It's been six years since Ukrainian-born Misha Alperin released 2002's sublime Night
(ECM), that was recorded in 1998, the same year the pianist recorded his lucent solo album, At Home
(ECM, 2001). It was with Night
that Alperin first collaborated with Anja Lechner, an increasingly active cellist on ECM, comfortably traversing the narrowing gap between classical and improvised music. Her First Dance
continues the partnership, but broadens the palette with the return of hornist Arkady Shilkloper, who has been Alperin's longtime musical companion dating back to their duet release and ECM debut, 1990's Wave of Sorrow
Alperin may record infrequently for ECM, but from the first notes of Her First Dance
's opening track, "Vayan," the pianist's distinctive ability to mesh delicacy with drama and simplicity with virtuosic complexity, remains intact. Many artists aspire to musical narratives, but with his unmistakable stylistic blendbeginning in the classical sphere, interpreting 20th Century Russian composers, but also incorporating folkloric elements of his Moldavian background and later immersion in the jazz traditionAlperin tells richer stories than most, often within surprisingly short timeframes. The suite-like approach to development of "Vayan" finds a crystalline melody gaining greater strength as it reemerges perioically throughout its six minutes.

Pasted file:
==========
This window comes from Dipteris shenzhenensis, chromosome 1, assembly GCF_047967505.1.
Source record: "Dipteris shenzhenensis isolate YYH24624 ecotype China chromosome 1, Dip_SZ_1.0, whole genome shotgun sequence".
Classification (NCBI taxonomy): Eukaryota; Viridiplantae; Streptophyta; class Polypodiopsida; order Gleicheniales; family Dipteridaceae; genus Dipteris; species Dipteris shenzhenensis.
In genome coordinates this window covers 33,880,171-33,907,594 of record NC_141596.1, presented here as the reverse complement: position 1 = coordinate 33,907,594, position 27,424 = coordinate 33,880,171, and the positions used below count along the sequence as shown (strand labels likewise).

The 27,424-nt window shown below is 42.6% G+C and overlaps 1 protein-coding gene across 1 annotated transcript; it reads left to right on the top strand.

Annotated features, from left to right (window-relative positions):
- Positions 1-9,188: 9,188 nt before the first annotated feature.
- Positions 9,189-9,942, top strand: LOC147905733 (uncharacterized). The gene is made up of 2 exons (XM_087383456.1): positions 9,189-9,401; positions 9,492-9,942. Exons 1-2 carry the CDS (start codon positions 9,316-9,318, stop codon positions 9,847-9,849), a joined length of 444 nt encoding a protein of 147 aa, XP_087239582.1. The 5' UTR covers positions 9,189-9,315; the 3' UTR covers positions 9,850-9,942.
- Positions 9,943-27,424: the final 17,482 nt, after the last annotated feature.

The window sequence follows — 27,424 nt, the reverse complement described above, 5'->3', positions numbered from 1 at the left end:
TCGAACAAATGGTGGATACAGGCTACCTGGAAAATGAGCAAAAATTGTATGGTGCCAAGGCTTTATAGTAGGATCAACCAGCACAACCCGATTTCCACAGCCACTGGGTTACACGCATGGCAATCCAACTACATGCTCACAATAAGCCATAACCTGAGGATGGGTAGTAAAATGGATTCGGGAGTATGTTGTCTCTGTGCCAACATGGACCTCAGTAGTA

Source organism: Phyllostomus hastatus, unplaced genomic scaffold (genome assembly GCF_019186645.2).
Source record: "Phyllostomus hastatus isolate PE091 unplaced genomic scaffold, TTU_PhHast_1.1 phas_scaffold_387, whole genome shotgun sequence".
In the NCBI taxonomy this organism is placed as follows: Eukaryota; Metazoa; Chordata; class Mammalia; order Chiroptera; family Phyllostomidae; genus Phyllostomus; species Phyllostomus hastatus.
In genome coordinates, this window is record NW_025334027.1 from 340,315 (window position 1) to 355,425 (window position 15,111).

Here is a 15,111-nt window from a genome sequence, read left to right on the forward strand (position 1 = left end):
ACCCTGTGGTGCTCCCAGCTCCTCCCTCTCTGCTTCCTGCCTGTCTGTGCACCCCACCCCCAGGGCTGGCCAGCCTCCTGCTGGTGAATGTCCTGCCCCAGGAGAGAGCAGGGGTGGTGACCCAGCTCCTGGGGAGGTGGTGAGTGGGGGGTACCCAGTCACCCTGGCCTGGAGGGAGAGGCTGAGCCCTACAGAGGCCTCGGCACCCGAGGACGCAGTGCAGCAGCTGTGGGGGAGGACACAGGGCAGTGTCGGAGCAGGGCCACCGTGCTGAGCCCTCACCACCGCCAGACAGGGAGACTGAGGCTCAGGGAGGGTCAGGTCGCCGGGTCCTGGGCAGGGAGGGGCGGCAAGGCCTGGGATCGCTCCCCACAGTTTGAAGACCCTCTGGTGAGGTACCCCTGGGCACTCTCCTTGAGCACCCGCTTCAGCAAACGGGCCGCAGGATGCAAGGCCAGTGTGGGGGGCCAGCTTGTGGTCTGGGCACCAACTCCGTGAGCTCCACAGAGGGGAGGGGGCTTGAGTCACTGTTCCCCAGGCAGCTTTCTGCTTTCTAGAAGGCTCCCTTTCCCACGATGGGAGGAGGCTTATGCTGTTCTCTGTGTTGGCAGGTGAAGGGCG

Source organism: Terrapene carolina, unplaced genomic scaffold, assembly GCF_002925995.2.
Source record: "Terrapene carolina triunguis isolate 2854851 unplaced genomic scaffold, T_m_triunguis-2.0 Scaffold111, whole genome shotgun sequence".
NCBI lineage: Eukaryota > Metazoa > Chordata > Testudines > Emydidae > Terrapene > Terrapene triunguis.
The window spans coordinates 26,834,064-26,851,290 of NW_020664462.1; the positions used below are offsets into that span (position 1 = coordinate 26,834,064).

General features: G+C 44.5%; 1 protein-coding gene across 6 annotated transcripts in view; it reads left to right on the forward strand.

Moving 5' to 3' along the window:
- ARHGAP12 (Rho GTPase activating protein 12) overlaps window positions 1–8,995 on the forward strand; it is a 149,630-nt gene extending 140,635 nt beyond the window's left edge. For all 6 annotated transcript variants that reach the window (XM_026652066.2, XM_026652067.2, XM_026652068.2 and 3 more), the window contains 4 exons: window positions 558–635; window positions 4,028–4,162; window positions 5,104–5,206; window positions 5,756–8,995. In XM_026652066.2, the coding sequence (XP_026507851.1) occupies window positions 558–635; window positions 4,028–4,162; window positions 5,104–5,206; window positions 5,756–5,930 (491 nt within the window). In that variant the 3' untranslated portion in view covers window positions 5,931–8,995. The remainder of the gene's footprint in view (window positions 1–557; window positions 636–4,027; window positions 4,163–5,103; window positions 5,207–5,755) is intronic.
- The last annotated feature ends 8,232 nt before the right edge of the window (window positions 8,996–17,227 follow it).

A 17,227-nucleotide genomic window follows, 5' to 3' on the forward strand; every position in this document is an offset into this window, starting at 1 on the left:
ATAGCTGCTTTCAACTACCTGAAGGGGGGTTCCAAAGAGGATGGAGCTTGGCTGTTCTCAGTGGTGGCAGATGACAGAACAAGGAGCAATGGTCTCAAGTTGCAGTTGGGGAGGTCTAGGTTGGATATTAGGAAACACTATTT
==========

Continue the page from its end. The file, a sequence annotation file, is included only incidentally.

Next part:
With Her First Dance
a series of solo, duo and trio pieces, there's plenty of opportunity to hear the strengths of all three players. Russian-born Shilkloper's expressive tone and similar musical background to Alperin proves that even the simplest, most sing-song structure is rife with possibility. On the flugelhorn/piano title track, Shilkloper adds depth to Alperin's nuanced form, demonstrating an affinity in surrendering to the needs of the music rather than making it fit a personal agenda. "A New Day," a duo for piano and cello, showcases Lechner's eloquence, creating with Alperin a dark-hued piece where beauty can be found in the subtlest of movements and the briefest resonance.
While Alperin doesn't quite possess the schizophrenic nature of composer Erik Satie (1866-1925), he's always demonstrated a curious duality, jumping from spacious lyricism one moment ("April in February") to playful expressionism the next ("Jump"). But when the trio finally converges halfway through Her First Dance
on "Tiflis," with Shilkloper on French horn, there's a singularity of purpose that evokes a haunting melancholy.
Recorded in Lugano, Switzerland's Auditorio Radio Svizzera, where trumpeter Enrico Rava's intimate duet disc with pianist Stefano BollaniThe Third Man
(ECM, 2008)was also made, there's a warmth and profundity to the resulting soundscape that adds to Her First Dance
's luminous clarity. Individual instruments remain discrete while still blending to create a greater whole.
How much room Alperin's compositions (all but one, Shilkloper's tranquil "The Russian Song," featuring the trio) provide for improvisation is often difficult to tell, but spontaneity can mean more than overt extemporization. Instead, the largely restrained beauty of Her First Dance
is more about rarefaction and, while Alperin's not averse to occasional dissonance and bursts of energy, it's an album predominantly evocative of pensive introspection.